The world’s longest “commute”? Danish Christina Silseth Bartholdy commutes more than 3,500 kilometres to work at the Dronning Ingrids Hospital in Nuuk, Greenland. And when she arrives, she often faces more travelling – by aircraft or helicopter across the huge ice cap. The island’s most northerly health facility is 2,000 kilometres from its most southerly health facility…
Christina Silseth Bartholdy is in Greenland to complete the implementation of the healthcare information system Cambio COSMIC. Work has taken two years and is scheduled to be complete in autumn 2017. Cambio COSMIC will then have been introduced into the entire healthcare sector in Greenland – with about 800 employees and almost 75 different healthcare facilities varying in size, from hospitals to small care centres. A total of 56,000 people live in Greenland.
“Cambio COSMIC provides us with IT support where all patient information is assembled in a single journal system. It feels fantastic that the goal is now within reach,” says Christina Silseth Bartholdy, who has been part of the entire implementation.
Active project group
Cambio COSMIC is replacing the previous journal system being used in parts of institutional care. During the implementation, the two journal systems are being used in parallel, but the older system will subsequently be phased out.
The practical work will be run by a small project group of four people – supported by Cambio Healthcare Systems in Denmark. Christina Silseth Bartholdy is project manager and her team includes an IT consultant, a head doctor and a superuser coordinator.
“The project group is responsible for implementation, configuration, testing, upgrading, coordinating, support, training, information, guidance… Well, more or less everything,” says Christina Silseth Bartholdy.
Christina Silseth Bartholdy is an intensive-care nurse, but also has a Master’s degree in health informatics. She has previously been responsible for implementing Cambio COSMIC in the Danish defence force’s healthcare system. Implementing a complete journal system in Greenland involves new and different challenges, according to Christina Silseth Bartholdy. One of these is the technical infrastructure.
“Data communication in Greenland uses submarine cables, radio links or satellite. But geography and the extreme climate can impact the technology, which means there is a risk that the journal system is not always online. Cambio has therefore developed a solution that offers caregivers constant access to a reading state with saved information,” explains Christina Silseth Bartholdy.
Heavy weather and high staff turnover
Greenland is the largest island in the world, with a surface area five times larger than Sweden. The distance between different healthcare facilities is large and the road network is poor. It takes time, and is also very expensive, to move across the island. Instead of driving, you travel by aircraft or helicopter – but the timetable is often disrupted by snow and storms.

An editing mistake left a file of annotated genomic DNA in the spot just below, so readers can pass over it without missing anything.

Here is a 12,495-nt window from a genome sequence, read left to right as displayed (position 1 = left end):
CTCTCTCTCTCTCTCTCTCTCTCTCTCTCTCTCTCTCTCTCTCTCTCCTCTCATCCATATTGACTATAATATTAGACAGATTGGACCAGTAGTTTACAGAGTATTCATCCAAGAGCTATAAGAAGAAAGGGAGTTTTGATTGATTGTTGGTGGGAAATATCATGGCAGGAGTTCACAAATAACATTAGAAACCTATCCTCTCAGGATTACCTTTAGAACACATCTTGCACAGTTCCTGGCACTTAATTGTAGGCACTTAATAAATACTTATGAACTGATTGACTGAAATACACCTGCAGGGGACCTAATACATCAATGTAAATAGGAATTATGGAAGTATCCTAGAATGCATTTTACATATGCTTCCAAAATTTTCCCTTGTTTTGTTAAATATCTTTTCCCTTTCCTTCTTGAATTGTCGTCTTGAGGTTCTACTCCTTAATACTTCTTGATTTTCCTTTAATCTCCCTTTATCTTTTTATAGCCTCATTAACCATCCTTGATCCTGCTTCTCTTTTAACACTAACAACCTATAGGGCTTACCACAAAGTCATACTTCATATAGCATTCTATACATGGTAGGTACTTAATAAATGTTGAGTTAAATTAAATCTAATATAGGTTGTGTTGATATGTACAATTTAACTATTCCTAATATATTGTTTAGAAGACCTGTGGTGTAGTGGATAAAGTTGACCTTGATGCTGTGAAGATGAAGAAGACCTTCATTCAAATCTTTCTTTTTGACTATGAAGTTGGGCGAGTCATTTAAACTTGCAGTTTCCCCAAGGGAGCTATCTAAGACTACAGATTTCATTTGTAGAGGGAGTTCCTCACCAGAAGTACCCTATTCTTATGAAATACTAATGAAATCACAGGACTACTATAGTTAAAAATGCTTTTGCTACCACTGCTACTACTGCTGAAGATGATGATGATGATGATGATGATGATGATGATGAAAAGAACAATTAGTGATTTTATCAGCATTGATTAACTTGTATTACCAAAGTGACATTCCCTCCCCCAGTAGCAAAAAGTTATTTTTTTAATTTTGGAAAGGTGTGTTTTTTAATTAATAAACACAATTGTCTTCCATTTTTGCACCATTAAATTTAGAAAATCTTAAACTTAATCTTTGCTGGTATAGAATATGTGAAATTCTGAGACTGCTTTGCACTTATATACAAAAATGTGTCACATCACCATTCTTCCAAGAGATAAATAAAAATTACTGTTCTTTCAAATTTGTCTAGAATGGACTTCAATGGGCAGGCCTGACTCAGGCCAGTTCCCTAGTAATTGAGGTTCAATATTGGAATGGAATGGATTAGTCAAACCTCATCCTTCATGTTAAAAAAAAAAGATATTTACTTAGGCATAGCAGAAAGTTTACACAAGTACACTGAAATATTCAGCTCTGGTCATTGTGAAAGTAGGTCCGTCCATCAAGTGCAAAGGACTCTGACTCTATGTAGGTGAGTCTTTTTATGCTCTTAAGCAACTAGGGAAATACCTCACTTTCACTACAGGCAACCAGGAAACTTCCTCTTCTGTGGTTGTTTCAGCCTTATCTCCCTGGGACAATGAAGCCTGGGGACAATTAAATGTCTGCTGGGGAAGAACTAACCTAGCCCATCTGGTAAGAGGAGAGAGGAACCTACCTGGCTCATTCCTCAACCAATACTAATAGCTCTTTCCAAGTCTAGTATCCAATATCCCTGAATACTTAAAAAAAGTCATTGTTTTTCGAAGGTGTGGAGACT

Another challenge is the uneven level of education among caregivers, and the high staff turnover. Only 250 people have been employed for more than two years. The healthcare system is otherwise maintained using temporary doctors and other short-term temporary staff.
“In practice, this means that just over 2,000 employees circulate through the organisation during a year, despite the fact that there are only about 800 jobs,” says Christina Silseth Bartholdy.
The large staff turnover also means there are constantly new members of staff who need to learn to use the journal system.
“The official language in Greenland is now Greenlandic, but as many temporary staff are from Denmark, we provide information in both languages,” explains Christina Silseth Bartholdy.
Method of implementation
The project group developed a method for implementing the new journal system at the various care units. Initially, there is always a physical visit.
First, superusers are trained, followed by the standard users. The system is then deployed step by step.
“Staff train using the new functions and we are available at the location during a few intensive days to offer advice and support. When we leave, the system is being used fully in day-to-day operations. But it is important to use the time efficiently as it may take one to two years before our next visit,” explains Christina Silseth Bartholdy.
In the interim period, distance meetings are available – both telemedicine and videoconferencing are common in Greenland. In addition, within the framework for Cambio COSMIC, video meetings can be arranged between doctors and patients, as well as multidisciplinary conferences and various training activities.
“Considering the distances involved, I believe this function in Cambio COSMIC will eventually be heavily used,” says Christina Silseth Bartholdy.
Increased patient safety
Together with the rest of the project group, she is looking forward to finishing the extensive implementation phase.
“Soon, Cambio COSMIC will be widely introduced in Greenland and we can coordinate a patient’s healthcare progress across all professional boundaries and forms of care,” says Christina Silseth Bartholdy.
She adds that the need for planning is particularly great within Greenland’s healthcare system.
“Specialist doctors are sent to the regions a few times each year. Logistics must then work perfectly. Otherwise, patients must travel to the Dronning Ingrids Hospital, which entails long journeys and unnecessary waiting times. Thanks to COSMIC, we can now provide better planning, which will increase patient safety and healthcare quality,” states Christina Silseth Bartholdy.
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